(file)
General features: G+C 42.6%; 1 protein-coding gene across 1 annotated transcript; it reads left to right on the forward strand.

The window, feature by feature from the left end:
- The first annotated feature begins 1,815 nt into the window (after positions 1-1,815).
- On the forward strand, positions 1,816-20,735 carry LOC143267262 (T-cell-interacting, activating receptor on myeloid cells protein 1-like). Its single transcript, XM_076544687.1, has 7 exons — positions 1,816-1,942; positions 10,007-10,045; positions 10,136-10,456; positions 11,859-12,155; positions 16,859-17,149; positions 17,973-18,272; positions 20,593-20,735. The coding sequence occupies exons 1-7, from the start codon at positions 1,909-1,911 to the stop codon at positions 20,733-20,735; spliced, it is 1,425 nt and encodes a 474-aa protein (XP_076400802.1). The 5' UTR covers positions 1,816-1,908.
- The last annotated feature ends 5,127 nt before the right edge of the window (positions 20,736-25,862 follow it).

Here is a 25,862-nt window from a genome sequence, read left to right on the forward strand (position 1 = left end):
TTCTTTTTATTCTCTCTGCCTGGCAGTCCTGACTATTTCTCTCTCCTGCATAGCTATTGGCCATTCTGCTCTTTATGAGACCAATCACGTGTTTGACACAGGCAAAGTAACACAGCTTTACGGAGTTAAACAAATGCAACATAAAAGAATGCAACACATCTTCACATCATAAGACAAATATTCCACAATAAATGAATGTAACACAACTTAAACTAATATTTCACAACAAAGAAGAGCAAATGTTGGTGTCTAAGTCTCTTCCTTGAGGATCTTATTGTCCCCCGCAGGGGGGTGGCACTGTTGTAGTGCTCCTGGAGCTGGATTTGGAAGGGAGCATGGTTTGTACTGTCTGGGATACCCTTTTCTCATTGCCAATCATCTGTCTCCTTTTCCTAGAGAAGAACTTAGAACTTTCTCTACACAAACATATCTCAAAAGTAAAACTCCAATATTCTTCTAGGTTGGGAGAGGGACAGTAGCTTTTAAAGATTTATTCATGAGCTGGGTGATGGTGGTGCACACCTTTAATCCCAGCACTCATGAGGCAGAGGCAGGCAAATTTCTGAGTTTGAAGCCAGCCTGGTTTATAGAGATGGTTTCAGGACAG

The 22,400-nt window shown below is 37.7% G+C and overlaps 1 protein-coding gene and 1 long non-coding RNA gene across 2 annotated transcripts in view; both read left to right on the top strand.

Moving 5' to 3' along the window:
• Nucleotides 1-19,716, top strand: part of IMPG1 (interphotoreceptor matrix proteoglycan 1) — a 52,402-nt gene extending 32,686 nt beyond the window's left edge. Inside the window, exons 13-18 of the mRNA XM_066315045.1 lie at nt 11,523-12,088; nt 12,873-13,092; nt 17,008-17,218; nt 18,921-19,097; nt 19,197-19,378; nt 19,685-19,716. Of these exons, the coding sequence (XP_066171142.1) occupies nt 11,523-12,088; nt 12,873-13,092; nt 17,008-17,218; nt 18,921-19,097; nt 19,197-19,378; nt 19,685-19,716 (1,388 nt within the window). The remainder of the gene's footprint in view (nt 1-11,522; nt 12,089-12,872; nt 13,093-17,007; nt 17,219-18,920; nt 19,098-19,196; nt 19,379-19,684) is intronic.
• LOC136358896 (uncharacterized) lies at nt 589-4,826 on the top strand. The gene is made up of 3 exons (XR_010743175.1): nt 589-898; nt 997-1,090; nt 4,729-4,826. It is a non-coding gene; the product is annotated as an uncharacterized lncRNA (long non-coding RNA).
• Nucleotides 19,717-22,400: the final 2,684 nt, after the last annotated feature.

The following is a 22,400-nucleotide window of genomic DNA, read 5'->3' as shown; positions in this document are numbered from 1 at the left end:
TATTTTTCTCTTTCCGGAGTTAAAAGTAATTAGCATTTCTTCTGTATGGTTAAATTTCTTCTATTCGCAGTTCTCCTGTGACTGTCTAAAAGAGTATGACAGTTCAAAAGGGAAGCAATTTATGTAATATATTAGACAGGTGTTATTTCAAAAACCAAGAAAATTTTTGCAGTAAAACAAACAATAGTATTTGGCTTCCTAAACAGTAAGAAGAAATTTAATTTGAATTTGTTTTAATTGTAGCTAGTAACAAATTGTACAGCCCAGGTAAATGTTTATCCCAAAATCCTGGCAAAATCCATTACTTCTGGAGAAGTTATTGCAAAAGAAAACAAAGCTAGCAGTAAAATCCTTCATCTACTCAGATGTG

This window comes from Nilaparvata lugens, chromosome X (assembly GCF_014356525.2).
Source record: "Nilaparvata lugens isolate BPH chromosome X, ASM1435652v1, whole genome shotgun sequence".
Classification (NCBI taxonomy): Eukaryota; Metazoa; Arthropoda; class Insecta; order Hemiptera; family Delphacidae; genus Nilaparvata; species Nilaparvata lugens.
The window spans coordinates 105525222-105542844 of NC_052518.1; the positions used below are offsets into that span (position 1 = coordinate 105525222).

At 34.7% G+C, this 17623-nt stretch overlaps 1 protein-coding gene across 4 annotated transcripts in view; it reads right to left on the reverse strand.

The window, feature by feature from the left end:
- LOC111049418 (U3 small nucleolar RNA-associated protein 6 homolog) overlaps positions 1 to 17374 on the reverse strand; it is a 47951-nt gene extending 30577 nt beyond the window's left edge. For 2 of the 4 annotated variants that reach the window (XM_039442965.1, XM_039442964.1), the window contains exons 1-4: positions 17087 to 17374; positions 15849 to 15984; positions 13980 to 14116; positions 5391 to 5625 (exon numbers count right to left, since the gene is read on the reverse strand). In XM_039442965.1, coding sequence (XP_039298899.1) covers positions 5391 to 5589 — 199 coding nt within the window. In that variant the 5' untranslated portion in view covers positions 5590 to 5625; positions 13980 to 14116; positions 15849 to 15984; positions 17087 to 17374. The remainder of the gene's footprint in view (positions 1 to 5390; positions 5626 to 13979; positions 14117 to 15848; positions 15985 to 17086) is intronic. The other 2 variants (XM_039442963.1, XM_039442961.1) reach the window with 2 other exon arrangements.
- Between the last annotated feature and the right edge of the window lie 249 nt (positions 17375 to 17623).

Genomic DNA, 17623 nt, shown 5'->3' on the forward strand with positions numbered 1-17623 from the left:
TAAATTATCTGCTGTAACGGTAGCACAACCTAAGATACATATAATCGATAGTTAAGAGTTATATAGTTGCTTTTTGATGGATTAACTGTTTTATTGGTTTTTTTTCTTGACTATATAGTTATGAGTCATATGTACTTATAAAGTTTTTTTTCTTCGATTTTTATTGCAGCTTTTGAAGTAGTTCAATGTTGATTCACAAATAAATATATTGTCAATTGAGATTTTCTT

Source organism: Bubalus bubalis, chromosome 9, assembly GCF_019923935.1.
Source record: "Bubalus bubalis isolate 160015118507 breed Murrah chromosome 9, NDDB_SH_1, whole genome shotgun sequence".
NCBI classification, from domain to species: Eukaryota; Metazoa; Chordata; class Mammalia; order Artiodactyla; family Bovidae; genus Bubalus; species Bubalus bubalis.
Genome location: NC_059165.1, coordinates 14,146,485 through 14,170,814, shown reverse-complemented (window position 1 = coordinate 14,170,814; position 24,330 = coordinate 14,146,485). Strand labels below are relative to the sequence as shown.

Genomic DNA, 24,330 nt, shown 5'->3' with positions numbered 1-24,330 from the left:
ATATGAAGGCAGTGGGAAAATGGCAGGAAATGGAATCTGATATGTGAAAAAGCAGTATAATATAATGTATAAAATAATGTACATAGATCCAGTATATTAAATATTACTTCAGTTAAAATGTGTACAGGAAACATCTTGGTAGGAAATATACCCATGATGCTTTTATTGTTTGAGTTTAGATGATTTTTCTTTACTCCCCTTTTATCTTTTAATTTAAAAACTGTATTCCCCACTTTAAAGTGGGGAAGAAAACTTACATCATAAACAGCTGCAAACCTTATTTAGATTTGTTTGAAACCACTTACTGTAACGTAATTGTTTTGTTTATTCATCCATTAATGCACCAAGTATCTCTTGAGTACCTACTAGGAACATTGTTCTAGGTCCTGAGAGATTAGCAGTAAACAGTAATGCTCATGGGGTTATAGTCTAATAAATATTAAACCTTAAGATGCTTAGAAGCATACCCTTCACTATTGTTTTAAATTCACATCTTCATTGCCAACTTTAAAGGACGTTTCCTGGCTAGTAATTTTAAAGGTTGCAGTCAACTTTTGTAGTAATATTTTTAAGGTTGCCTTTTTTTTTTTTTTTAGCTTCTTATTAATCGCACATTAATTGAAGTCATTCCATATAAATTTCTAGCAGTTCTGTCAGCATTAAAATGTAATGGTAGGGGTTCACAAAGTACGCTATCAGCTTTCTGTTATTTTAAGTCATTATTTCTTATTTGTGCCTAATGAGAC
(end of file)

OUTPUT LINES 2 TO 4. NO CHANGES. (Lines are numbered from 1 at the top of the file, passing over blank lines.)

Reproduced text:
The window, feature by feature from the left end:
- The first annotated feature begins 1,815 nt into the window (after positions 1-1,815).
- On the forward strand, positions 1,816-20,735 carry LOC143267262 (T-cell-interacting, activating receptor on myeloid cells protein 1-like). Its single transcript, XM_076544687.1, has 7 exons — positions 1,816-1,942; positions 10,007-10,045; positions 10,136-10,456; positions 11,859-12,155; positions 16,859-17,149; positions 17,973-18,272; positions 20,593-20,735. The coding sequence occupies exons 1-7, from the start codon at positions 1,909-1,911 to the stop codon at positions 20,733-20,735; spliced, it is 1,425 nt and encodes a 474-aa protein (XP_076400802.1). The 5' UTR covers positions 1,816-1,908.